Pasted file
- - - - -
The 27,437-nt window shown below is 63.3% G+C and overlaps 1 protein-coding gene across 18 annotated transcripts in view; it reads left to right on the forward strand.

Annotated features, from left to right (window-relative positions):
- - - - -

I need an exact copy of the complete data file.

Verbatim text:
The 27,437-nt window shown below is 63.3% G+C and overlaps 1 protein-coding gene across 18 annotated transcripts in view; it reads left to right on the forward strand.

Annotated features, from left to right (window-relative positions):